Angela Prince is preparing future teachers for achievement with students in special education.
The new assistant professor during the Iowa State University School of Education focuses her research on behavioral discrepancies and special education legal and policy issues.
“I’m an advocate for transition-aged youth – over 16 with disabilities who definitely are reaching that high-school-to-work, high-school-to-college stage of these lives,” Prince said. “I ask the questions like, ‘After students leave twelfth grade, what outcomes are they experiencing? How well did perform with employment, with post-secondary education, including on-the-job training?'”
Teaching with passion and purpose
Prince earned her doctoral degree in special education from Clemson University, a land-grant institution in South Carolina. Just before that, she spent seven years teaching in public places schools. But her adoration for the discipline began in high school, when she baby-sat for a 3-year-old boy with cognitive disabilities.
Now, Prince focuses on high-incidence disabilities, or those exhibited among the many greatest amount of students in college settings. Her work includes studies of learning disabilities, emotional and behavioral disorders, and mild intellectual disabilities.
“Coming to Iowa State University is a lot like here we are at my original purpose,” Prince said. “I are usually more research-oriented whilst providing quality teacher preparation experiences.”
Marlene Strathe, the director of Iowa State’s School of Education, said Prince’s mixture of expertise and energy will grant the teacher preparation program to keep at it its concentrate on preparing future educators to empower students with disabilities.
“Angela brings expertise in the transition of scholars with disabilities to post-school education, employment, and living,” Strathe said. “Her work includes legal analysis of educational issues involving students with disabilities. She exhibits energy and enthusiasm within her work together with undergraduate and graduated pupils in special education.”
Providing quality preparation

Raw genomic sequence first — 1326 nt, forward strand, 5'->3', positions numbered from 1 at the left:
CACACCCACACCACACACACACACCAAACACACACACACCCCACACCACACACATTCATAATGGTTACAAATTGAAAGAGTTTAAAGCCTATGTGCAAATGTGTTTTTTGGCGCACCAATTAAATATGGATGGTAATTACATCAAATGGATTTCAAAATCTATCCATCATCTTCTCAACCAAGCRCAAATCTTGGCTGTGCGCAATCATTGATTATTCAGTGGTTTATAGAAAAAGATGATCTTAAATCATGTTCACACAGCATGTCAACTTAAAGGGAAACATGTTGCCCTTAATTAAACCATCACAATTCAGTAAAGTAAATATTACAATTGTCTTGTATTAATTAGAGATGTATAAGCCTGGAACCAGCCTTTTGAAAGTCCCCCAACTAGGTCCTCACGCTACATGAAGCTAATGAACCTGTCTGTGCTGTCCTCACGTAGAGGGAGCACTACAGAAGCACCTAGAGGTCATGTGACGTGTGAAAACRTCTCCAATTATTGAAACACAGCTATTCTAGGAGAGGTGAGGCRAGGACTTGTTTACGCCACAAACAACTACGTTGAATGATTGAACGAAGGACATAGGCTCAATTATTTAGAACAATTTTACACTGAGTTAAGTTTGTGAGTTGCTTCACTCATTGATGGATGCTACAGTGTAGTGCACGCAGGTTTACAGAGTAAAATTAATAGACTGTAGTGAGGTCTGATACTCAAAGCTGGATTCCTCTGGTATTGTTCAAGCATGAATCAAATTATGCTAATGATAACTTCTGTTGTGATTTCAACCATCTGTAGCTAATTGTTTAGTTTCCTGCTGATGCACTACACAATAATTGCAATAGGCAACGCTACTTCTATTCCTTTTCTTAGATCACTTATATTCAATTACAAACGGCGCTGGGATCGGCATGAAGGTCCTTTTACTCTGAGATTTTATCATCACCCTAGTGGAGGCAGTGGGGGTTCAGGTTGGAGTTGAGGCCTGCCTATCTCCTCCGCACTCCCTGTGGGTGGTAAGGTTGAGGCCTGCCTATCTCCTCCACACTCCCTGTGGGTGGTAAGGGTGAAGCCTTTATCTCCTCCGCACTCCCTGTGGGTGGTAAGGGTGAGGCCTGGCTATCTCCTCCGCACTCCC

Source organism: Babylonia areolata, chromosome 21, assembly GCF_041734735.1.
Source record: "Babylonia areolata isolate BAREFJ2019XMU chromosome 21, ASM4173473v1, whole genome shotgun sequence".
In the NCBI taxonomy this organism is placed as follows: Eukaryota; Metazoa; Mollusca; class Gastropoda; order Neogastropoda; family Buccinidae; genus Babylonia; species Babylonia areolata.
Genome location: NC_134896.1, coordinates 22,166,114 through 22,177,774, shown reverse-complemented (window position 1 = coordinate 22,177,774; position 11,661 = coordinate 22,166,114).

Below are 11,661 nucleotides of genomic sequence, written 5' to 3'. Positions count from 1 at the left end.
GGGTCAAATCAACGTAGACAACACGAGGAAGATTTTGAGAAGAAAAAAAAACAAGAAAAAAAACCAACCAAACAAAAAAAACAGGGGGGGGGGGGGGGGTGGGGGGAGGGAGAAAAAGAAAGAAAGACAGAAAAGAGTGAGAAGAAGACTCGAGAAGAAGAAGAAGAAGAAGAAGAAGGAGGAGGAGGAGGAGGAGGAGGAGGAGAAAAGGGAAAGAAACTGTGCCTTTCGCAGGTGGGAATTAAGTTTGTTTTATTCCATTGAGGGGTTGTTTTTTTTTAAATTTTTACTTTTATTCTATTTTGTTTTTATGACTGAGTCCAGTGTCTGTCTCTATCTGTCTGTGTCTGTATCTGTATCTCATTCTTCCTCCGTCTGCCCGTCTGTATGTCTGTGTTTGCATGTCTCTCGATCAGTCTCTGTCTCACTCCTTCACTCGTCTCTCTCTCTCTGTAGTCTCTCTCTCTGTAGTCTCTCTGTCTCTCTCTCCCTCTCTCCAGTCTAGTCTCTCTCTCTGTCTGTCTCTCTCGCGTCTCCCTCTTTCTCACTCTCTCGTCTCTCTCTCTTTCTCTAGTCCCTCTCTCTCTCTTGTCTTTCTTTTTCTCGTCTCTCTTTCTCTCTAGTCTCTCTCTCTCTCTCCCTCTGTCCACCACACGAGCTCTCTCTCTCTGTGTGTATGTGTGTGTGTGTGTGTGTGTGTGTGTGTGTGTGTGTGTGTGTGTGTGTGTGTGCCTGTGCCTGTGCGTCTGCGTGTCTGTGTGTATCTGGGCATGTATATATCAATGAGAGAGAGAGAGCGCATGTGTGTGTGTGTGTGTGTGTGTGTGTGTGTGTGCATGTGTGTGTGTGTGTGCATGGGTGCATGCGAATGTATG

Prince said that Iowa State’s teacher preparation program, which supplies students a solution for your dual certification inside special education and general education, prepares future teachers well.
“Iowa State’s future teachers who pursue dual certification understand curriculum requirements for elementary educators, and gain the special education concentrate research-based interventions for disabilities,” Prince said. “I’m really excited about that part.”
This fall, Prince is teaching SP ED 330, Review of Instruction as a student with Mild/Moderate Disabilities. The course explores educational services and programming for young students with mild or moderate disabilities at a historical perspective. Students also discuss current trends and practices while examining practitioner journals and research articles.
“In the course, our future teachers read and summarize peer-reviewed journal articles, then demonstrate their knowledge for their peers,” Prince said. “I think their knowledge gets to be more real in their mind, so they purchase a greater contact with different interventions – maybe some that they have seen, while others that happen to be brand-new. Employing cool part. They observe the theories are applied, and then they get excited. You will find their enthusiasm as being a teacher grow.”
Education majors’ enthusiasm and empathy, said Prince, is built-in every time they arrive on campus. This is the job with the education program to use things after that.
“Our job in teacher preparation presents research-based strategies,” Prince said. “Rather merely something they heard worked, or something they read more the online world, our strategies are old as demonstrated through journal articles or through textbooks that happen to be authored by well-founded authors.”
Prince said another objective of Iowa State’s teacher preparation program is assisting future teachers recognize how families and college districts can best performance together to make sure that student success.
“One of your hurdles we will need to overcome will be the stereotypes pre-service teachers sometimes have about families, or pre-conceived notions about what will be the family’s responsibility and what’s the varsity district’s responsibility,” Prince said. “It’s critical that we help our future educators observe the challenges as a team experience and much less as being an ‘us’ versus ‘them’ scenario.”
Prince said her level of public schools gave her multiple possibilities to assist families needing an advocate – which supports her instill that view in their students.
“When parents were jaded within the process, I found it being a excellent possibility to hear the parents’ concerns and tell them I had been on their own side – I possibly could form an alliance with him or her,” Prince said. “You perform a great number of listening, and lots of question asking.”